The 2018-19 campaign was a strange one for the Lady Bulldogs and Head Coach Clay Reeves. The team was loaded with talent, won 20 games, and reached the state semi-finals in post-season play. By most measures that would be a successful year, and it was, but Coach Reeves was not there to share it with his players.
Instead, the seven-time state champion coach was out-of-commission after taking medical leave less than a month into the regular season. Filling in for Reeves was boys’ assistant coach Matt Bryant, an experienced former head coach who won a state championship in Oklahoma before moving to Greenwood.
Bryant and the Lady Bulldogs did a remarkable job under tough circumstances and should be commended, but no one doubts the impact of losing a head coach like Clay Reeves, who won four of his seven state titles at Greenwood.
Healthy again, Reeves is back this season along with a wealth of talented players who should compete for a conference championship and make a deep run in the playoffs. It should be another fun season for GHS girls’ basketball.
Released by his doctor, Reeves returned to work after nearly four months and began coaching again shortly after spring break. Earlier this week he talked about his absence, his players, and their prospects for the coming season. This will be his 17th year at Greenwood and 32nd overall as a head coach.
Asked about how he handled missing last season, Reeves said, “At the age I am now I knew what I had to do health-wise. When you’re younger you think you’re invincible. But as you get older you realize your health is one of the most important things.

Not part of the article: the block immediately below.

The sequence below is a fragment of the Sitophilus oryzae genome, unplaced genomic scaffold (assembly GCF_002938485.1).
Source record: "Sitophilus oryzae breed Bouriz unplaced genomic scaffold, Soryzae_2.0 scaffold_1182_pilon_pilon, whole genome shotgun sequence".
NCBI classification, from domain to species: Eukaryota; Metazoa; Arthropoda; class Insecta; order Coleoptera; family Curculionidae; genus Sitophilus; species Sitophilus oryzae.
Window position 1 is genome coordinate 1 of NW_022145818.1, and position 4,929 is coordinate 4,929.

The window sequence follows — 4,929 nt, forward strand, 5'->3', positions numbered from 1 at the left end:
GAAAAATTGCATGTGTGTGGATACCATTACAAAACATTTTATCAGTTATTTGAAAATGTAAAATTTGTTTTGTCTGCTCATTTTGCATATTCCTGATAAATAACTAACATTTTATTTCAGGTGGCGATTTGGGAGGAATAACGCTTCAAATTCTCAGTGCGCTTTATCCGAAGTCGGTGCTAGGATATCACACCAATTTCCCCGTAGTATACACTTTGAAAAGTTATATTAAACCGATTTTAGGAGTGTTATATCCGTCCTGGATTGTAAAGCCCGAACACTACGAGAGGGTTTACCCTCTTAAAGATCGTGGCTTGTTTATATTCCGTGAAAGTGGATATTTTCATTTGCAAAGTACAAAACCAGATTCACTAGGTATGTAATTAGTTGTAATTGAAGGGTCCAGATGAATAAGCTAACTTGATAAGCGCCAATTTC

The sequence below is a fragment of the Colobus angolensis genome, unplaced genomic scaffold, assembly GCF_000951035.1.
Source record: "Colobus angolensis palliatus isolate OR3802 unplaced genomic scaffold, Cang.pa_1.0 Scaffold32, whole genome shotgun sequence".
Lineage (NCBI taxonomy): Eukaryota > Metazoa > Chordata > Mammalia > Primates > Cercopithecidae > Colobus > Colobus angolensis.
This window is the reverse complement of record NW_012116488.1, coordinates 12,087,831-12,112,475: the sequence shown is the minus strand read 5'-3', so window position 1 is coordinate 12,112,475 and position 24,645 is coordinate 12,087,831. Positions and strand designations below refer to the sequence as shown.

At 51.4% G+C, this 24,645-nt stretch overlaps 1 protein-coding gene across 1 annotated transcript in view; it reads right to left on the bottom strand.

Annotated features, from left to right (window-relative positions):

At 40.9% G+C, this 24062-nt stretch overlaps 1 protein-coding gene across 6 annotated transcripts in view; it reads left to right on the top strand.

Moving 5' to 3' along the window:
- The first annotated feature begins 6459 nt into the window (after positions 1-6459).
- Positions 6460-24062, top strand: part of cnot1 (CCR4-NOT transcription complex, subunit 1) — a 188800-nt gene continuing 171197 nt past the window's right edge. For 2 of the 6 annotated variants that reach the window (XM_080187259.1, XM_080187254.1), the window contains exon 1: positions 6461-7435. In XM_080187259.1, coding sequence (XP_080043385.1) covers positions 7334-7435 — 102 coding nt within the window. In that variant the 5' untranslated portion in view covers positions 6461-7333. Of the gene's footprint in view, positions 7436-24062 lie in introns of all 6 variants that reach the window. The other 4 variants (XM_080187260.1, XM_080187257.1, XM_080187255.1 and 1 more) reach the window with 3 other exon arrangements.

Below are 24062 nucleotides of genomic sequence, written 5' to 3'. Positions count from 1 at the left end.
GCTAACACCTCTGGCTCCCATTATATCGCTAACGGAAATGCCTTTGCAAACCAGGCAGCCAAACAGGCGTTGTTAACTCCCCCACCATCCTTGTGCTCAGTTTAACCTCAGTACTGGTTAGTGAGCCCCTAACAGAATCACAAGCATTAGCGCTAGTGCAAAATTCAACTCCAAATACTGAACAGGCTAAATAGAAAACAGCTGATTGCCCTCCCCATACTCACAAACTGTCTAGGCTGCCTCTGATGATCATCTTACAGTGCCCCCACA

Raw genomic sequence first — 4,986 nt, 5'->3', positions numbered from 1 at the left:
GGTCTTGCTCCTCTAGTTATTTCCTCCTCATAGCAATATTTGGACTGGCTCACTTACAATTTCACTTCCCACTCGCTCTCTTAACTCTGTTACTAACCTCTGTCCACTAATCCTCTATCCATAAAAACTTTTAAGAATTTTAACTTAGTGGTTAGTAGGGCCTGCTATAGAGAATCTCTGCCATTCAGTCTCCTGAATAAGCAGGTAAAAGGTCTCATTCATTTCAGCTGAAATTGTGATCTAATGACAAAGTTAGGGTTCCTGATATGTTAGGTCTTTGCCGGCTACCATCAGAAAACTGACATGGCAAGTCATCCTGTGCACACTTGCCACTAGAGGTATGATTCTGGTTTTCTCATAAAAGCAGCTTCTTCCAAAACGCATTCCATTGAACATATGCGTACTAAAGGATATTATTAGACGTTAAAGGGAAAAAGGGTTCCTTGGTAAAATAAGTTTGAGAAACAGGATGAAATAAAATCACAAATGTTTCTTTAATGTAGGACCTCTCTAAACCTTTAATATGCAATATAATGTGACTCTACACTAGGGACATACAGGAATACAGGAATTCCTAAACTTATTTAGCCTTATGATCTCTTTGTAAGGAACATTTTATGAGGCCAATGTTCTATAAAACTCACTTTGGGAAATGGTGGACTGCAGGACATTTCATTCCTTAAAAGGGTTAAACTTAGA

“It was very hard,” he admitted. “It wasn’t relaxing. First, I like to coach, and I missed coaching the team, and then just being worried about [my] health in general. But all that got taken care of. My health is great, and our team was in [good] hands with Coach Bryant and [assistant] coach [Ryan] Lensing. So everything turned out great.
“There was nothing I could do about [my absence], and I kept that in perspective,” said Reeves. “It made me realize that I love coaching. It’s a job, but to me it’s a hobby. It’s something I love doing every day because I enjoy it so much.
“I didn’t attend any games,” added the coach. “I would occasionally watch some of our games that were live streamed or watch them later on Hudl, our video service, after the game was over and I knew who won and I didn’t have to stress about every possession.” Reeves spoke further of his replacement, Coach Bryant.